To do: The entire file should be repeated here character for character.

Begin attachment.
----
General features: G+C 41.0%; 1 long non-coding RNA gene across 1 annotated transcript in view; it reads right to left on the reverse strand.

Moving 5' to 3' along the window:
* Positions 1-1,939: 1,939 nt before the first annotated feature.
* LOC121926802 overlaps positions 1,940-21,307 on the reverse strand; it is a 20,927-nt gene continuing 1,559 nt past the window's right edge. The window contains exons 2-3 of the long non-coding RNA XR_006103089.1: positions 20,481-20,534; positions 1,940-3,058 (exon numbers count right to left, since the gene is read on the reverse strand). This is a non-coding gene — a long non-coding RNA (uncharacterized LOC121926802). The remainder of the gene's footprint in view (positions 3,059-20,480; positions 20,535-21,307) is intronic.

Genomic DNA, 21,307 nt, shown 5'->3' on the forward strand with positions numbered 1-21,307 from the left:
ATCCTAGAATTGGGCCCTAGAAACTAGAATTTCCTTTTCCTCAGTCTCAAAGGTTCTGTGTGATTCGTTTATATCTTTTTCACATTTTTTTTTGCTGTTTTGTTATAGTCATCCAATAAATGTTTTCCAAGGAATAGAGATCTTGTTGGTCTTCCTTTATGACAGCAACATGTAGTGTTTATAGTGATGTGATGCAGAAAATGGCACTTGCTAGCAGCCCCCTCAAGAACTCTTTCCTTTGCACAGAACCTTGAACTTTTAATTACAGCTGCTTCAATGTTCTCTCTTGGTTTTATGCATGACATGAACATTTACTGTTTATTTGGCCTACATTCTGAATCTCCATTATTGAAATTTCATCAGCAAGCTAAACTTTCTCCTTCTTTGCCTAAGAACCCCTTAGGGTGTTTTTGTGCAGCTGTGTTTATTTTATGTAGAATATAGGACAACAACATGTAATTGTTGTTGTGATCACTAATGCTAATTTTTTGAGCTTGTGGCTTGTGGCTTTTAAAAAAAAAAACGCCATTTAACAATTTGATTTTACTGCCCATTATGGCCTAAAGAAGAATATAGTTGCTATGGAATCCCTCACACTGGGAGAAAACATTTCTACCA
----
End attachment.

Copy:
General features: G+C 41.0%; 1 long non-coding RNA gene across 1 annotated transcript in view; it reads right to left on the reverse strand.

Moving 5' to 3' along the window:
* Positions 1-1,939: 1,939 nt before the first annotated feature.
* LOC121926802 overlaps positions 1,940-21,307 on the reverse strand; it is a 20,927-nt gene continuing 1,559 nt past the window's right edge. The window contains exons 2-3 of the long non-coding RNA XR_006103089.1: positions 20,481-20,534; positions 1,940-3,058 (exon numbers count right to left, since the gene is read on the reverse strand). This is a non-coding gene — a long non-coding RNA (uncharacterized LOC121926802). The remainder of the gene's footprint in view (positions 3,059-20,480; positions 20,535-21,307) is intronic.

Genomic DNA, 21,307 nt, shown 5'->3' on the forward strand with positions numbered 1-21,307 from the left:
ATCCTAGAATTGGGCCCTAGAAACTAGAATTTCCTTTTCCTCAGTCTCAAAGGTTCTGTGTGATTCGTTTATATCTTTTTCACATTTTTTTTTGCTGTTTTGTTATAGTCATCCAATAAATGTTTTCCAAGGAATAGAGATCTTGTTGGTCTTCCTTTATGACAGCAACATGTAGTGTTTATAGTGATGTGATGCAGAAAATGGCACTTGCTAGCAGCCCCCTCAAGAACTCTTTCCTTTGCACAGAACCTTGAACTTTTAATTACAGCTGCTTCAATGTTCTCTCTTGGTTTTATGCATGACATGAACATTTACTGTTTATTTGGCCTACATTCTGAATCTCCATTATTGAAATTTCATCAGCAAGCTAAACTTTCTCCTTCTTTGCCTAAGAACCCCTTAGGGTGTTTTTGTGCAGCTGTGTTTATTTTATGTAGAATATAGGACAACAACATGTAATTGTTGTTGTGATCACTAATGCTAATTTTTTGAGCTTGTGGCTTGTGGCTTTTAAAAAAAAAAACGCCATTTAACAATTTGATTTTACTGCCCATTATGGCCTAAAGAAGAATATAGTTGCTATGGAATCCCTCACACTGGGAGAAAACATTTCTACCA